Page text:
What’s next for Myanmar
In the week leading up to the coup executed in the early hours of Monday, Myanmar’s military issued a series of vague threats undermining the credibility of the Nov. 8 national elections. Brig. Gen. Zaw Min Tun, the armed forces’ spokesperson, refused to rule out whether the military would seize power, in response to a journalist’s questions. Military chief Senior Gen. Min Aung Hlaing floated the idea of abolishing the 2008 constitution, which was drafted by the military itself.
On Sunday, hours before the newly elected parliament was set to convene for the first time, the military sent shockwaves through the country with a more aggressive statement once again rejecting the election results. Shortly afterward, the military detained state counselor Aung San Suu Kyi, at least 42 other members of the ruling National League for Democracy (NLD) party, and 16 activists.
The brazen coup comes after a monthslong campaign to discredit the elections based on unsubstantiated allegations of voter fraud. The NLD’s second consecutive electoral victory made it clear that the military, known as the Tatmadaw, had no path back to power through the polls. Its refusal to recognize the results had already sparked a political crisis. Military allies had filed complaints with Myanmar’s Supreme Court against civilian government leaders, threatened to boycott parliament, and demanded a new vote. The Tatmadaw leadership has now declared a one-year state of emergency, vowing to reshape the national election commission and oversee a new “free and fair” multiparty election.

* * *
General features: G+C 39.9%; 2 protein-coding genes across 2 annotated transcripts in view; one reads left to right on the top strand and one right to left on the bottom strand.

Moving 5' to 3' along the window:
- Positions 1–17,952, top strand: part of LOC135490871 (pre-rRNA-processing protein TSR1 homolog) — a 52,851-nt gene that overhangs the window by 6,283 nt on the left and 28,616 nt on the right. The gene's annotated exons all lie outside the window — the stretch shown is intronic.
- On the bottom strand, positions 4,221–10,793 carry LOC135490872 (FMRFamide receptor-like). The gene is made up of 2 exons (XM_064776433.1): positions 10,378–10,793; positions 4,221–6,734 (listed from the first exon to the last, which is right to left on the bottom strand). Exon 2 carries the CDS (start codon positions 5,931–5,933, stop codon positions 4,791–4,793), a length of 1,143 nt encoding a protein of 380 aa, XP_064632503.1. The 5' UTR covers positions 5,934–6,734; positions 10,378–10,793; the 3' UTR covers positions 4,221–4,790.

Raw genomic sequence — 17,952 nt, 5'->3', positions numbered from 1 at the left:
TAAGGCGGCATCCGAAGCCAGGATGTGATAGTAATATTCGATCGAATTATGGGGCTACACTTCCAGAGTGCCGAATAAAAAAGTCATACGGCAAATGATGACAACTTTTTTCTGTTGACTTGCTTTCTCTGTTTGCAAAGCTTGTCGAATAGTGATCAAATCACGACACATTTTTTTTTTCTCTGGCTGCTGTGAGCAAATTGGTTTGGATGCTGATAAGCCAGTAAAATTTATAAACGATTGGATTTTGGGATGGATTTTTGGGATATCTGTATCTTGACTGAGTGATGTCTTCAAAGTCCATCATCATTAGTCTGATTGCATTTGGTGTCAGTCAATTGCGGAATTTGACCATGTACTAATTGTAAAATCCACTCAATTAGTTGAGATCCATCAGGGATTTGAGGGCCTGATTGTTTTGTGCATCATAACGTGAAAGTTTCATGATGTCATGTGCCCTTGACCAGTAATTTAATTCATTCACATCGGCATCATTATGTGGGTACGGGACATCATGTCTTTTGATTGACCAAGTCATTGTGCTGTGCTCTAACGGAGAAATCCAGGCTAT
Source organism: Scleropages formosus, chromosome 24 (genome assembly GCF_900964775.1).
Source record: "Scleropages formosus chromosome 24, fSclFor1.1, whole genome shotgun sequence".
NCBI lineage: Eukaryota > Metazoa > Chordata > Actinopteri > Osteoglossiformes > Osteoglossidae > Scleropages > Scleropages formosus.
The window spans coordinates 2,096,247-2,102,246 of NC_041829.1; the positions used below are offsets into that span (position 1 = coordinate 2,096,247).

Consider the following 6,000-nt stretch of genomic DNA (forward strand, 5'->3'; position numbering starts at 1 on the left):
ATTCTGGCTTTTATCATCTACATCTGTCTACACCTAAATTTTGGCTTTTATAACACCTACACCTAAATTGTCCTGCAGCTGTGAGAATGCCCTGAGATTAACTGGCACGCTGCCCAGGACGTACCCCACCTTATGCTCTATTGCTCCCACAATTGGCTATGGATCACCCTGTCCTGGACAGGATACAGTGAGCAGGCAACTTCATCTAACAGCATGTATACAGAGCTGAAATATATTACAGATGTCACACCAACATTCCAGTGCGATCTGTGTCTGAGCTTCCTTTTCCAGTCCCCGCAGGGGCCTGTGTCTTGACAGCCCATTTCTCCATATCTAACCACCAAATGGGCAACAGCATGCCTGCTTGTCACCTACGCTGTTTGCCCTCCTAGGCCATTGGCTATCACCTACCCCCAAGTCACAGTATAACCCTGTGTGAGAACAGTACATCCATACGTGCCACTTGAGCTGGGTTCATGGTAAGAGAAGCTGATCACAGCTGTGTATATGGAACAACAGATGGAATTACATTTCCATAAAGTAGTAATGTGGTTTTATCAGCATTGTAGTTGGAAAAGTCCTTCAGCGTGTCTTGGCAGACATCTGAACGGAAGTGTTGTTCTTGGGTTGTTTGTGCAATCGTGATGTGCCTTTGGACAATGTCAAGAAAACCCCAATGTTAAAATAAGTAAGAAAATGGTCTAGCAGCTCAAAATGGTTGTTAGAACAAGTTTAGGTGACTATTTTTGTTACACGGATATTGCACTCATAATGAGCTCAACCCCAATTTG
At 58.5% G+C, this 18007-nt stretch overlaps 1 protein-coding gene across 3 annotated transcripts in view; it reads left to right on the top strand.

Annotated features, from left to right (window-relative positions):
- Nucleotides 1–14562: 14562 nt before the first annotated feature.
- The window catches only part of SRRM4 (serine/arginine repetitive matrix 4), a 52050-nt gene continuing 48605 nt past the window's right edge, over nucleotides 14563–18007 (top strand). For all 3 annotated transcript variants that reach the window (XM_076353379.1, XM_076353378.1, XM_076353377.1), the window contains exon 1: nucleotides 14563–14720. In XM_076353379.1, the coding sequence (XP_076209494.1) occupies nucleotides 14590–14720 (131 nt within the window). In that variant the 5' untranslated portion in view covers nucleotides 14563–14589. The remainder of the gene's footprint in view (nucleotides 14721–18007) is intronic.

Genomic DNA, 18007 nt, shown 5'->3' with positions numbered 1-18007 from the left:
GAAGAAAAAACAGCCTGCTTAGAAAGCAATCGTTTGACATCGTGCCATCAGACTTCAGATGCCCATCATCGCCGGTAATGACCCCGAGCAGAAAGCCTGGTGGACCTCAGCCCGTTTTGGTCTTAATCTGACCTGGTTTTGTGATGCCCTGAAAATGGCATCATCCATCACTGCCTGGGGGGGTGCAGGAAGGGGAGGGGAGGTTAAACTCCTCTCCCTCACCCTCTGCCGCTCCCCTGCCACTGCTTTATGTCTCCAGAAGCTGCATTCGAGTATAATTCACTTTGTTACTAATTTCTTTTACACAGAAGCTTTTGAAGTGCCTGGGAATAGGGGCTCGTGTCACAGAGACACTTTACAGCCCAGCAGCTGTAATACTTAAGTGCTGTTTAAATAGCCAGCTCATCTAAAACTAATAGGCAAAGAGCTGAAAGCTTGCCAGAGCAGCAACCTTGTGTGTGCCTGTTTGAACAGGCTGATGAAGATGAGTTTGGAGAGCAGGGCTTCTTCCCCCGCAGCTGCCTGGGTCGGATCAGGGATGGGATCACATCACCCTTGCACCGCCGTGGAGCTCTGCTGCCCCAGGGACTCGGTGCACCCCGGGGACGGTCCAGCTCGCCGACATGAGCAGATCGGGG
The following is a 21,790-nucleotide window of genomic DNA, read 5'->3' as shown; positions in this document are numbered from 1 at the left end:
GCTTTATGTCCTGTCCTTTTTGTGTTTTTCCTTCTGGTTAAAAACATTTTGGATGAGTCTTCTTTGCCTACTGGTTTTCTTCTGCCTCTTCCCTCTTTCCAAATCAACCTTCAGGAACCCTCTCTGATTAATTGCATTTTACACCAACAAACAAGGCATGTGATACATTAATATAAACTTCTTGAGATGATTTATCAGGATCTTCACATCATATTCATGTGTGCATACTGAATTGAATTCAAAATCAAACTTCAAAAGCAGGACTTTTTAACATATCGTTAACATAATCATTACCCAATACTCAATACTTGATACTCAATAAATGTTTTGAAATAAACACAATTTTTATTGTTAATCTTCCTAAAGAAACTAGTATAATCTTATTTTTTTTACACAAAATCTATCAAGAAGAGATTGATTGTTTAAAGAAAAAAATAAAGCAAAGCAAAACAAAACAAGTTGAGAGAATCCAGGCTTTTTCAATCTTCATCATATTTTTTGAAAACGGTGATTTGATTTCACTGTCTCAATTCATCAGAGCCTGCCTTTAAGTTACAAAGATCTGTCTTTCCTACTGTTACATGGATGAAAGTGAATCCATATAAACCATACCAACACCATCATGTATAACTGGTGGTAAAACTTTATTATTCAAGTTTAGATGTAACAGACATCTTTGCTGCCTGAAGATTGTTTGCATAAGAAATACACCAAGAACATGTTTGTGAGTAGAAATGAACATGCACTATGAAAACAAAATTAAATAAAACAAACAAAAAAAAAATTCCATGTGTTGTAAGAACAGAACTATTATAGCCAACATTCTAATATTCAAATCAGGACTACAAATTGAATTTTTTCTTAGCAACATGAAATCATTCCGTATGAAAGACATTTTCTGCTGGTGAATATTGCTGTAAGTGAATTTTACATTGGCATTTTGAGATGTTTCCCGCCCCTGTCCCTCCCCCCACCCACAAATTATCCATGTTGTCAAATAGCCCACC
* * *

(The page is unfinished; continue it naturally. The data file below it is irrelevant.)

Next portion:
The military so carefully crafted the country’s current political landscape that some observers initially dismissed the possibility of a coup. While the 2008 constitution allows for democratic elections, it also gives the Tatmadaw an inordinate amount of power. Under the constitution, it remains outside civilian control, receives a guaranteed 25 percent of parliamentary seats, and retains control over key institutions such as the police. The status quo maintains the military’s political power and protects its economic interests—all while shielding it from international scrutiny and domestic accountability.
With Aung San Suu Kyi and the NLD pledging to institute a federal democratic union and the military steadfastly vetoing any constitutional reforms, the arrangement was unsustainable. But the ongoing political crisis may have less to do with the military as an institution and more to do with Min Aung Hlaing, now Myanmar’s state leader. As commander in chief, the senior general would be required by law to retire when he turns 65 in July, undermining his outsized political and economic influence. Retirement could also leave him vulnerable to international justice—for his key role in spearheading the 2017 campaign of atrocities against the Rohingya minority, which the United Nations has described as genocide.
Khin Maung, the head of the Rohingya Youth Association, condemned the coup and called for swift action from the international community. He voiced concerns about how the military takeover would shape the repatriation process for Rohingya in Bangladesh and for the safety of the Rohingya who have remained in Rakhine state, in western Myanmar.